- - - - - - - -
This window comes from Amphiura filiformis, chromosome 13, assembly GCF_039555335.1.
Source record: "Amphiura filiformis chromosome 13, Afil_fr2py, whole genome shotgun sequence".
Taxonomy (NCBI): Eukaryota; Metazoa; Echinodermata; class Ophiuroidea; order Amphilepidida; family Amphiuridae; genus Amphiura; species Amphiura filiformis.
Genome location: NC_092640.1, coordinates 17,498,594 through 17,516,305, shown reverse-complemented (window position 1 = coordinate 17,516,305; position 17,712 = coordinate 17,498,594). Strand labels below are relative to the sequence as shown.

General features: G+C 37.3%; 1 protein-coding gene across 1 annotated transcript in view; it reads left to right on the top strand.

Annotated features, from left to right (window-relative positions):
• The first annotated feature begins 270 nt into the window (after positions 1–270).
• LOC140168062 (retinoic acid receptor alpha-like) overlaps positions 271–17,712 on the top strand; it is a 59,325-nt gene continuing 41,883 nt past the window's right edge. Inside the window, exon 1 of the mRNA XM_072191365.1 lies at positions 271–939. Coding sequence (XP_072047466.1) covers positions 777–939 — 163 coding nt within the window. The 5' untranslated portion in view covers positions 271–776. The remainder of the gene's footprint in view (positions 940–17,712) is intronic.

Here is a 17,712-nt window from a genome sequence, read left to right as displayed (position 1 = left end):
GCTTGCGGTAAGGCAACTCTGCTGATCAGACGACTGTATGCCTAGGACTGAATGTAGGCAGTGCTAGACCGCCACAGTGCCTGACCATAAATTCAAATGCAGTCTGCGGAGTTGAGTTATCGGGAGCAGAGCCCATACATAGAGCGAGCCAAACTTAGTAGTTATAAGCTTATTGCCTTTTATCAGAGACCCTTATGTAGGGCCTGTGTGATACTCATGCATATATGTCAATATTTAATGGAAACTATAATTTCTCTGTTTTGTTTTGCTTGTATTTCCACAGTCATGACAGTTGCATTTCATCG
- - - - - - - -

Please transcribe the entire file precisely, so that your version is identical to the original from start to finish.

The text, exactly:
This window comes from Amphiura filiformis, chromosome 13, assembly GCF_039555335.1.
Source record: "Amphiura filiformis chromosome 13, Afil_fr2py, whole genome shotgun sequence".
Taxonomy (NCBI): Eukaryota; Metazoa; Echinodermata; class Ophiuroidea; order Amphilepidida; family Amphiuridae; genus Amphiura; species Amphiura filiformis.
Genome location: NC_092640.1, coordinates 17,498,594 through 17,516,305, shown reverse-complemented (window position 1 = coordinate 17,516,305; position 17,712 = coordinate 17,498,594). Strand labels below are relative to the sequence as shown.

General features: G+C 37.3%; 1 protein-coding gene across 1 annotated transcript in view; it reads left to right on the top strand.

Annotated features, from left to right (window-relative positions):
• The first annotated feature begins 270 nt into the window (after positions 1–270).
• LOC140168062 (retinoic acid receptor alpha-like) overlaps positions 271–17,712 on the top strand; it is a 59,325-nt gene continuing 41,883 nt past the window's right edge. Inside the window, exon 1 of the mRNA XM_072191365.1 lies at positions 271–939. Coding sequence (XP_072047466.1) covers positions 777–939 — 163 coding nt within the window. The 5' untranslated portion in view covers positions 271–776. The remainder of the gene's footprint in view (positions 940–17,712) is intronic.

Here is a 17,712-nt window from a genome sequence, read left to right as displayed (position 1 = left end):
GCTTGCGGTAAGGCAACTCTGCTGATCAGACGACTGTATGCCTAGGACTGAATGTAGGCAGTGCTAGACCGCCACAGTGCCTGACCATAAATTCAAATGCAGTCTGCGGAGTTGAGTTATCGGGAGCAGAGCCCATACATAGAGCGAGCCAAACTTAGTAGTTATAAGCTTATTGCCTTTTATCAGAGACCCTTATGTAGGGCCTGTGTGATACTCATGCATATATGTCAATATTTAATGGAAACTATAATTTCTCTGTTTTGTTTTGCTTGTATTTCCACAGTCATGACAGTTGCATTTCATCG